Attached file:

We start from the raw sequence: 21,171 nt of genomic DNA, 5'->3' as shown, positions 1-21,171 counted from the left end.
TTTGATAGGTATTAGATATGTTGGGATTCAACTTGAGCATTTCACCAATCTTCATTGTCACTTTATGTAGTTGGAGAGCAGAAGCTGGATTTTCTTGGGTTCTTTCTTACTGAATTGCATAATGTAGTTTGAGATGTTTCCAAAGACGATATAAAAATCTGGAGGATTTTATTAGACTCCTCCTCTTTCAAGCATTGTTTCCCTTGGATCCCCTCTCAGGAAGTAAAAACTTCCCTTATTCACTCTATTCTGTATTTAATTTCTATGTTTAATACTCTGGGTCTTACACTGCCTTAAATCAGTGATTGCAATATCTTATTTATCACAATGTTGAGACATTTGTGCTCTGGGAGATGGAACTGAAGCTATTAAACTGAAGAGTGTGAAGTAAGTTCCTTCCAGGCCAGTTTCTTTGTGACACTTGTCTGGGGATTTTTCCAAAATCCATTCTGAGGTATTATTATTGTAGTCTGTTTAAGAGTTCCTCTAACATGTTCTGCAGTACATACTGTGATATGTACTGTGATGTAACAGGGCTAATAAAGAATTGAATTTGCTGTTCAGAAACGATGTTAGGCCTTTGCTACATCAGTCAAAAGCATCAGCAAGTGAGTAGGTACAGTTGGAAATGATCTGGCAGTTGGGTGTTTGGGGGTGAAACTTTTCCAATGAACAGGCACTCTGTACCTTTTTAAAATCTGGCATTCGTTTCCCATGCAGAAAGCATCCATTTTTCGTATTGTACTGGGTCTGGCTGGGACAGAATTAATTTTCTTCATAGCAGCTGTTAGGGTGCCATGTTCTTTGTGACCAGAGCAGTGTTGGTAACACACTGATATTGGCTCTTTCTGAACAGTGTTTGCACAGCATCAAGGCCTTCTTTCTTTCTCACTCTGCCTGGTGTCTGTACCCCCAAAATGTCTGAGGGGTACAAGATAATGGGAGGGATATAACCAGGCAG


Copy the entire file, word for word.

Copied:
We start from the raw sequence: 21,171 nt of genomic DNA, 5'->3' as shown, positions 1-21,171 counted from the left end.
TTTGATAGGTATTAGATATGTTGGGATTCAACTTGAGCATTTCACCAATCTTCATTGTCACTTTATGTAGTTGGAGAGCAGAAGCTGGATTTTCTTGGGTTCTTTCTTACTGAATTGCATAATGTAGTTTGAGATGTTTCCAAAGACGATATAAAAATCTGGAGGATTTTATTAGACTCCTCCTCTTTCAAGCATTGTTTCCCTTGGATCCCCTCTCAGGAAGTAAAAACTTCCCTTATTCACTCTATTCTGTATTTAATTTCTATGTTTAATACTCTGGGTCTTACACTGCCTTAAATCAGTGATTGCAATATCTTATTTATCACAATGTTGAGACATTTGTGCTCTGGGAGATGGAACTGAAGCTATTAAACTGAAGAGTGTGAAGTAAGTTCCTTCCAGGCCAGTTTCTTTGTGACACTTGTCTGGGGATTTTTCCAAAATCCATTCTGAGGTATTATTATTGTAGTCTGTTTAAGAGTTCCTCTAACATGTTCTGCAGTACATACTGTGATATGTACTGTGATGTAACAGGGCTAATAAAGAATTGAATTTGCTGTTCAGAAACGATGTTAGGCCTTTGCTACATCAGTCAAAAGCATCAGCAAGTGAGTAGGTACAGTTGGAAATGATCTGGCAGTTGGGTGTTTGGGGGTGAAACTTTTCCAATGAACAGGCACTCTGTACCTTTTTAAAATCTGGCATTCGTTTCCCATGCAGAAAGCATCCATTTTTCGTATTGTACTGGGTCTGGCTGGGACAGAATTAATTTTCTTCATAGCAGCTGTTAGGGTGCCATGTTCTTTGTGACCAGAGCAGTGTTGGTAACACACTGATATTGGCTCTTTCTGAACAGTGTTTGCACAGCATCAAGGCCTTCTTTCTTTCTCACTCTGCCTGGTGTCTGTACCCCCAAAATGTCTGAGGGGTACAAGATAATGGGAGGGATATAACCAGGCAG